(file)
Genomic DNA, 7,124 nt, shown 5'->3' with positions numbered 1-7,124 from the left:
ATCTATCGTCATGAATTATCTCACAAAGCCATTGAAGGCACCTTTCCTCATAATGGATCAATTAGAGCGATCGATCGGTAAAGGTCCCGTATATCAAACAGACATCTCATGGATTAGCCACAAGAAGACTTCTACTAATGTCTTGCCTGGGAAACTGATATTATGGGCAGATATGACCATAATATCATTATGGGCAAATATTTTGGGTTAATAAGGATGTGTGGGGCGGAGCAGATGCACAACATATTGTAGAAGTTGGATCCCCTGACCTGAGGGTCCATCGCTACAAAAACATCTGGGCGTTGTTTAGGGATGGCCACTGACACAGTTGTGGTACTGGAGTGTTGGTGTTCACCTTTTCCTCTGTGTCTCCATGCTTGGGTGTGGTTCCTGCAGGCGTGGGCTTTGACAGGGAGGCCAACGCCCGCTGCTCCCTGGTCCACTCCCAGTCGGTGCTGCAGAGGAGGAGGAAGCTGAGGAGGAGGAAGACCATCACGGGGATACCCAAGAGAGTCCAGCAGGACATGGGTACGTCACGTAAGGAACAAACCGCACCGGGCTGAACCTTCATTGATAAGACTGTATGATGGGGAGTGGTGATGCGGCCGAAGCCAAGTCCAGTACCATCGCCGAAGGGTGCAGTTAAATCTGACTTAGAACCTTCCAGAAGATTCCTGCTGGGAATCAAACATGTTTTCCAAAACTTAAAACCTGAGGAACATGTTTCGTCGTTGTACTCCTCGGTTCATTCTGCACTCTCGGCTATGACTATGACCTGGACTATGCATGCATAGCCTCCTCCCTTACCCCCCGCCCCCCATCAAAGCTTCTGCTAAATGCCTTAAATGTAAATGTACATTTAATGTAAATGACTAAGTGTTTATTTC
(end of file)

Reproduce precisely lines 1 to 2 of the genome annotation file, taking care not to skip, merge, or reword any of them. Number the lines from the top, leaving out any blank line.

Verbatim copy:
Genomic DNA, 7,124 nt, shown 5'->3' with positions numbered 1-7,124 from the left:
ATCTATCGTCATGAATTATCTCACAAAGCCATTGAAGGCACCTTTCCTCATAATGGATCAATTAGAGCGATCGATCGGTAAAGGTCCCGTATATCAAACAGACATCTCATGGATTAGCCACAAGAAGACTTCTACTAATGTCTTGCCTGGGAAACTGATATTATGGGCAGATATGACCATAATATCATTATGGGCAAATATTTTGGGTTAATAAGGATGTGTGGGGCGGAGCAGATGCACAACATATTGTAGAAGTTGGATCCCCTGACCTGAGGGTCCATCGCTACAAAAACATCTGGGCGTTGTTTAGGGATGGCCACTGACACAGTTGTGGTACTGGAGTGTTGGTGTTCACCTTTTCCTCTGTGTCTCCATGCTTGGGTGTGGTTCCTGCAGGCGTGGGCTTTGACAGGGAGGCCAACGCCCGCTGCTCCCTGGTCCACTCCCAGTCGGTGCTGCAGAGGAGGAGGAAGCTGAGGAGGAGGAAGACCATCACGGGGATACCCAAGAGAGTCCAGCAGGACATGGGTACGTCACGTAAGGAACAAACCGCACCGGGCTGAACCTTCATTGATAAGACTGTATGATGGGGAGTGGTGATGCGGCCGAAGCCAAGTCCAGTACCATCGCCGAAGGGTGCAGTTAAATCTGACTTAGAACCTTCCAGAAGATTCCTGCTGGGAATCAAACATGTTTTCCAAAACTTAAAACCTGAGGAACATGTTTCGTCGTTGTACTCCTCGGTTCATTCTGCACTCTCGGCTATGACTATGACCTGGACTATGCATGCATAGCCTCCTCCCTTACCCCCCGCCCCCCATCAAAGCTTCTGCTAAATGCCTTAAATGTAAATGTACATTTAATGTAAATGACTAAGTGTTTATTTC